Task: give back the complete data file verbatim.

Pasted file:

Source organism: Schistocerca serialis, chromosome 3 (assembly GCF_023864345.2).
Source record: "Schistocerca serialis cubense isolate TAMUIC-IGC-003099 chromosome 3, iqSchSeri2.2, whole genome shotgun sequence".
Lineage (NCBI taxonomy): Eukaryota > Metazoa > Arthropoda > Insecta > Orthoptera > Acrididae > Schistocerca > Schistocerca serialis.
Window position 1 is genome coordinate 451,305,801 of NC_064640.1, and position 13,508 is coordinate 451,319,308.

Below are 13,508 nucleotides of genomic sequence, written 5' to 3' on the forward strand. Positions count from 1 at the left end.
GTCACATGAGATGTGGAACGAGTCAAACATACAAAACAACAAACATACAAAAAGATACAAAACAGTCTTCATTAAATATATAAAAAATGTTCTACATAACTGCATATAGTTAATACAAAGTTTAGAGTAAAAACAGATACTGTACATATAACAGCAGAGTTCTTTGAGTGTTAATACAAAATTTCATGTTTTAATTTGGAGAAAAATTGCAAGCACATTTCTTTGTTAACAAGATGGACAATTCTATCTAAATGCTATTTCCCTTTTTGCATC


Source organism: Schistocerca serialis, chromosome 3 (assembly GCF_023864345.2).
Source record: "Schistocerca serialis cubense isolate TAMUIC-IGC-003099 chromosome 3, iqSchSeri2.2, whole genome shotgun sequence".
Lineage (NCBI taxonomy): Eukaryota > Metazoa > Arthropoda > Insecta > Orthoptera > Acrididae > Schistocerca > Schistocerca serialis.
Window position 1 is genome coordinate 451,305,801 of NC_064640.1, and position 13,508 is coordinate 451,319,308.

Below are 13,508 nucleotides of genomic sequence, written 5' to 3' on the forward strand. Positions count from 1 at the left end.
GTCACATGAGATGTGGAACGAGTCAAACATACAAAACAACAAACATACAAAAAGATACAAAACAGTCTTCATTAAATATATAAAAAATGTTCTACATAACTGCATATAGTTAATACAAAGTTTAGAGTAAAAACAGATACTGTACATATAACAGCAGAGTTCTTTGAGTGTTAATACAAAATTTCATGTTTTAATTTGGAGAAAAATTGCAAGCACATTTCTTTGTTAACAAGATGGACAATTCTATCTAAATGCTATTTCCCTTTTTGCATC